Judaism, Christianity, Islam: “Distinct and Undivided”?

I’ve just got back from an inter-religious discussion event organsied by the Nottingham University Jewish Society (J-Soc) called “Distinct and Undivided”. Three clerics (a Progressive Rabbi, an Imam and a Vicar) from London were holding a public conversation about relations between Christianity, Judaism and Islam, during which the audience could also ask questions. There was also a (kosher) buffet served afterwards, so I managed to get some falafel and salad as well, which is always a bonus.

The conversation itself did raise some interesting points, but I felt that the “ground rules” given at the beginning really impoverished the discussion and prevented these points being fully developed. The Christian speaker started by drawing a distinction between a “debate” and a “dialogue” and said that the event would be the latter – which he then went on to define in a very Hegelian way: thesis, antithesis, synthesis. This didn’t bode well, I felt!

The approach taken by the Jewish Rabbi and the Christian Vicar in particular was fairly pluralist – the question of conversion came up and they both tried to say that it wasn’t their aim to convert people to their own religion, but that people should just celebrate who they are. The vicar did concede that the New Testament seemed to command mission but that it needn’t be taken literally or prescriptively: The “Great Commission” is only a few verses, after all, and it apparently reads “make disciples of all men” – so if we are to take it literally we should not evangelise to women. Of course, this is a parody of what “taking the Bible literally” actually means, and the text actually says “make disciples of all nations”! Another question from a J-Soc member pulled the speakers up on their apparent readiness to disregard their own scriptures in order to maximise the common ground between the different religions, which was an absolutely valid point: The Rabbi then admitted he did not consider the Torah to be the word of God; and the vicar made appeal to “you can interpret it how you like” line. By this stage I was developing more respect for the Imam, who at least held that the Qur’an was entirely true and divinely inspired, although he too seemed ready to reinterpret “problem texts” when questioned on the penalty for apostasy. The approach the three speakers were using for interfaith dialogue was really exemplified by their answer to a question on whether unity within a religion (intramural debate) or relations between different religions (extramural debate) was more important: the answer was that all religious debates are intramural; after all, Christians, Muslims and Jews all worship the same God.

In fact, after the event, chatting with some of the other people from the audience, I got the distinct feeling that none of the adherents of any religion felt that this was a good approach. The first thing a guy from J-Soc said to me was that the Rabbi didn’t represent his views, or the views of 90% of British Jews – and I wanted to add that I did not agree with the vicar’s insistence that Christ was not the only way to God. Christian, Jewish and Muslim students seemed to be unanimous that at least two of these three religions must be wrong – since they are fundamentally irreconcilable. To model the kind of approach to interreligious dialogue given by the Rabbi and the Vicar really does mean you have to compromise on core doctrinal points of your own religion. But why not take the Imam’s approach of holding your own religion to be true and seeking to be consistent with that, and then talking to those of other religions from that perspective?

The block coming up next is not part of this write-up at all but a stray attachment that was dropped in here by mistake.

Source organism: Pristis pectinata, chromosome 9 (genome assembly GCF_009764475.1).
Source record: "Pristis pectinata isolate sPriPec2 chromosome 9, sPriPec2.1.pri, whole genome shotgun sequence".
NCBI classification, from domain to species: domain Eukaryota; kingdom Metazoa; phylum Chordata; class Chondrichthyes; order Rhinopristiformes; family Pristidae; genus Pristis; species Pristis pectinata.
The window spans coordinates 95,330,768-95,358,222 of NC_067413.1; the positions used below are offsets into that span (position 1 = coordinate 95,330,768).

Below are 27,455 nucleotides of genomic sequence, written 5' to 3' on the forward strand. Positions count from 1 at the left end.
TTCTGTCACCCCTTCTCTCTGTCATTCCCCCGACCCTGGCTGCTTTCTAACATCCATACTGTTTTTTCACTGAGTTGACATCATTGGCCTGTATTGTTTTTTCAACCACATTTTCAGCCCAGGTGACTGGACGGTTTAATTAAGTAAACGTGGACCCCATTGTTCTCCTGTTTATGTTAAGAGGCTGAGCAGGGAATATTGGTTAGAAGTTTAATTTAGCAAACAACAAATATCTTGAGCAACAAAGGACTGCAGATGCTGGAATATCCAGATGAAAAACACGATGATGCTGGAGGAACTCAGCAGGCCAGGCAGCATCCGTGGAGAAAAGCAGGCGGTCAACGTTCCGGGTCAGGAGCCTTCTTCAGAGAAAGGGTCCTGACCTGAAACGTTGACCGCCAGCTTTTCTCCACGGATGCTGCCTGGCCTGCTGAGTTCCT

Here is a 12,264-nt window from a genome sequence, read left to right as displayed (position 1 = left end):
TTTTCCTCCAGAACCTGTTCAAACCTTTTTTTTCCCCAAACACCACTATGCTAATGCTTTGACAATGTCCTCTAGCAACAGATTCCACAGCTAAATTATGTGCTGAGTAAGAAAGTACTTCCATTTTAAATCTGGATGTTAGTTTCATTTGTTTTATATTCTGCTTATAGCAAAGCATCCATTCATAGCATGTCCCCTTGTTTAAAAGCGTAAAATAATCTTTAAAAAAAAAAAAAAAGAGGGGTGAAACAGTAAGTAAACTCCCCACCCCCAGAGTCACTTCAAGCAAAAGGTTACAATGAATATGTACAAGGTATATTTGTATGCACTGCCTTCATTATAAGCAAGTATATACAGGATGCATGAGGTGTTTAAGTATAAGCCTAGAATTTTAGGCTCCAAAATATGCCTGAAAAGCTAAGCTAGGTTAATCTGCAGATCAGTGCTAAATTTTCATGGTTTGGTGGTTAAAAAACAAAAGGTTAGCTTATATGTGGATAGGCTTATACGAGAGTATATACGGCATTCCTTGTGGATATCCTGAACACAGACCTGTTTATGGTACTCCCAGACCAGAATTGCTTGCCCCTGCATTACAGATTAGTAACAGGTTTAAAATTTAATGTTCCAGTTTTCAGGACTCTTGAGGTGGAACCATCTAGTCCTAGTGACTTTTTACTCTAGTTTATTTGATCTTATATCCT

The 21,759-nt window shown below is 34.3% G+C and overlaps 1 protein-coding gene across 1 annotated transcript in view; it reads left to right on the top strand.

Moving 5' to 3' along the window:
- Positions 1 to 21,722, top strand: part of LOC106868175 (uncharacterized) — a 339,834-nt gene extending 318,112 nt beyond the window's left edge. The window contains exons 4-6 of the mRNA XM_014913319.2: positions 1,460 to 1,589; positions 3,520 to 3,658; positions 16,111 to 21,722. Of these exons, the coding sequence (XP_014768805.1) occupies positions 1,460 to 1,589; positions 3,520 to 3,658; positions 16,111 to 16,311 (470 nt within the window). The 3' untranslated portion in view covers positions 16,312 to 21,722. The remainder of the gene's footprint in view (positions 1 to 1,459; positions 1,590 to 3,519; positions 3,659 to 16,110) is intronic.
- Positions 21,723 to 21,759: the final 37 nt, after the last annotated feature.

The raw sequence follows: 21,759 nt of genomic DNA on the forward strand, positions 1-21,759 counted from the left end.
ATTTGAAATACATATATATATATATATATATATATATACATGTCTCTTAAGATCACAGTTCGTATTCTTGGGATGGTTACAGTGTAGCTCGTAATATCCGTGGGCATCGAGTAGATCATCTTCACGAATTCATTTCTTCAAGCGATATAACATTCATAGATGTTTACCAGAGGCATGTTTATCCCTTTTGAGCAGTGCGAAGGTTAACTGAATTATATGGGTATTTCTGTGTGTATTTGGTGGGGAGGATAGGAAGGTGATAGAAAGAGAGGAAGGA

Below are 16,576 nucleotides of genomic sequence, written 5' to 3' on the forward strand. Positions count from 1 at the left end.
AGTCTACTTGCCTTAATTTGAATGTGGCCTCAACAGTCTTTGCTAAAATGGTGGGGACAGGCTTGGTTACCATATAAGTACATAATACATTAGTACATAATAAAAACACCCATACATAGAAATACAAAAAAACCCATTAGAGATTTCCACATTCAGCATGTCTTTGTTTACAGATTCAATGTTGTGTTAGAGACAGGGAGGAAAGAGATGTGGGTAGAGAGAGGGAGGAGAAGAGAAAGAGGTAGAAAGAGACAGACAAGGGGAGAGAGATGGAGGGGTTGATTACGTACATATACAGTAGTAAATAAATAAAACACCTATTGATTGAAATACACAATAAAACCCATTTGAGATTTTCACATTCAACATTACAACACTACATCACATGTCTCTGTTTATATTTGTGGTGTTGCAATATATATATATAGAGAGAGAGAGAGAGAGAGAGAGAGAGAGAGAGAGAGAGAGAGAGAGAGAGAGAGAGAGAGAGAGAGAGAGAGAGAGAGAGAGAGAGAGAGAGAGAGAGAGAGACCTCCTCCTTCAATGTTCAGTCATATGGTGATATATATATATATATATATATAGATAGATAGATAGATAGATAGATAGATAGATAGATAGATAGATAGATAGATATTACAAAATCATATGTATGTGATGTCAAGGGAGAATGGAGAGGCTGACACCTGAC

For a Christian, such an approach must not compromise on the uniqueness of Jesus Christ, and his divine-human identity. He must not be conceded to be a mere prophet, or teacher, or just one of many ways to God. The New Testament’s bold insistence on the universal validity and need of the gospel must be given full force – and we must not abandon the hope that our non-Christian partners in interreligious discussion will be converted. Of course, and I shouldn’t need to say this, nobody can be compelled by argument or pressure to trust Christ – but it should be something we prayerfully hope for.

From this perspective it is possible to have authentic friendship and relationship with an adherent of another religion – the differences between our religions are honestly highlighted and given full recognition, as well providing us with a chance to talk about common points of contact. In some ways this is harder than the kind of pluralism that pretends diverse faiths can all be equally valid – because it involves tolerating the right of someone  to believe what we believe to be wrong.  Tolerance of people’s right to false belief is great, and a Christian thing to do, but it doesn’t mean we cannot criticise that false belief. None of the religious students I spoke to objected to this kind of approach – it seems we don’t want syncretism, or postmodern acceptance-of-everything-as-true, but real, honest debate.

And with that in mind, come along to Lunchbar this Friday (1st May) where the speaker will be addressing the question “Do all religions lead to God?”. 1.00-1.50pm, Portland Building Atrium. Free lunch included etc etc.


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3 Responses to “Judaism, Christianity, Islam: “Distinct and Undivided”?”

  1. chris oldfield Says:

    You would enjoy vanhoozer’s book, The Trinity in a Pluralistic Age

  2. slingword Says:

    I have a serious question that may be related to this thread:


    And I would love to hear replies….

  3. Lunchbar: Don’t all religions lead to God? « Phil Whitehead Says:

    […] Phil Whitehead … needs a cool tagline … « Judaism, Christianity, Islam: “Distinct and Undivided”? […]

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